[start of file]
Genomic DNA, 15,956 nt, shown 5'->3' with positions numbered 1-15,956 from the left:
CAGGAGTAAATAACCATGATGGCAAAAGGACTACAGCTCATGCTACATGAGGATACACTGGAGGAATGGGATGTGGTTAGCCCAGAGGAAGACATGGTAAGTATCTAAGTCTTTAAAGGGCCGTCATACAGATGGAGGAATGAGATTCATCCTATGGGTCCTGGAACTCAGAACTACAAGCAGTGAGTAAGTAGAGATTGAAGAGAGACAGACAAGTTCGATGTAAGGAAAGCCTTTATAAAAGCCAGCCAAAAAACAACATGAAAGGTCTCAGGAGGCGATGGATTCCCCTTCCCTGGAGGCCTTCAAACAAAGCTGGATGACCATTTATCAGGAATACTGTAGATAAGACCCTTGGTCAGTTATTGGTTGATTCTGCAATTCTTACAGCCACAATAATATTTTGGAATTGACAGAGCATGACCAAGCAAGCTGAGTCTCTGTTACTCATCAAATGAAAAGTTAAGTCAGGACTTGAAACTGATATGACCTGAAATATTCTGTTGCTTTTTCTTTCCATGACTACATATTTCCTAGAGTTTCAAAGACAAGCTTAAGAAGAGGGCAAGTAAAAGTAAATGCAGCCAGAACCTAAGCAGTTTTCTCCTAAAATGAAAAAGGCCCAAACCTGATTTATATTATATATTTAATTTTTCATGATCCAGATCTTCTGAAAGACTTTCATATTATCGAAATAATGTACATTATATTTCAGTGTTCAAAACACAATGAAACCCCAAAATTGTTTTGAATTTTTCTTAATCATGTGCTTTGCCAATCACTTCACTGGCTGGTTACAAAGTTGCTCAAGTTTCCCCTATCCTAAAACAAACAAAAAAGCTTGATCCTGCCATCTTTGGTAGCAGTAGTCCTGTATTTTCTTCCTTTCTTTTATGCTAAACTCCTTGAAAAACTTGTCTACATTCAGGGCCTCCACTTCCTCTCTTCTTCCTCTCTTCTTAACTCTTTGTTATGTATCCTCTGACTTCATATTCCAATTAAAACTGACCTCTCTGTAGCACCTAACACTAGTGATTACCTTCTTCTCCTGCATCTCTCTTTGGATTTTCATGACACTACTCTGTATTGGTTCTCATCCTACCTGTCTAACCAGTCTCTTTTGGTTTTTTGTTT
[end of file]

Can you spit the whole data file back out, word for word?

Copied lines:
Genomic DNA, 15,956 nt, shown 5'->3' with positions numbered 1-15,956 from the left:
CAGGAGTAAATAACCATGATGGCAAAAGGACTACAGCTCATGCTACATGAGGATACACTGGAGGAATGGGATGTGGTTAGCCCAGAGGAAGACATGGTAAGTATCTAAGTCTTTAAAGGGCCGTCATACAGATGGAGGAATGAGATTCATCCTATGGGTCCTGGAACTCAGAACTACAAGCAGTGAGTAAGTAGAGATTGAAGAGAGACAGACAAGTTCGATGTAAGGAAAGCCTTTATAAAAGCCAGCCAAAAAACAACATGAAAGGTCTCAGGAGGCGATGGATTCCCCTTCCCTGGAGGCCTTCAAACAAAGCTGGATGACCATTTATCAGGAATACTGTAGATAAGACCCTTGGTCAGTTATTGGTTGATTCTGCAATTCTTACAGCCACAATAATATTTTGGAATTGACAGAGCATGACCAAGCAAGCTGAGTCTCTGTTACTCATCAAATGAAAAGTTAAGTCAGGACTTGAAACTGATATGACCTGAAATATTCTGTTGCTTTTTCTTTCCATGACTACATATTTCCTAGAGTTTCAAAGACAAGCTTAAGAAGAGGGCAAGTAAAAGTAAATGCAGCCAGAACCTAAGCAGTTTTCTCCTAAAATGAAAAAGGCCCAAACCTGATTTATATTATATATTTAATTTTTCATGATCCAGATCTTCTGAAAGACTTTCATATTATCGAAATAATGTACATTATATTTCAGTGTTCAAAACACAATGAAACCCCAAAATTGTTTTGAATTTTTCTTAATCATGTGCTTTGCCAATCACTTCACTGGCTGGTTACAAAGTTGCTCAAGTTTCCCCTATCCTAAAACAAACAAAAAAGCTTGATCCTGCCATCTTTGGTAGCAGTAGTCCTGTATTTTCTTCCTTTCTTTTATGCTAAACTCCTTGAAAAACTTGTCTACATTCAGGGCCTCCACTTCCTCTCTTCTTCCTCTCTTCTTAACTCTTTGTTATGTATCCTCTGACTTCATATTCCAATTAAAACTGACCTCTCTGTAGCACCTAACACTAGTGATTACCTTCTTCTCCTGCATCTCTCTTTGGATTTTCATGACACTACTCTGTATTGGTTCTCATCCTACCTGTCTAACCAGTCTCTTTTGGTTTTTTGTTT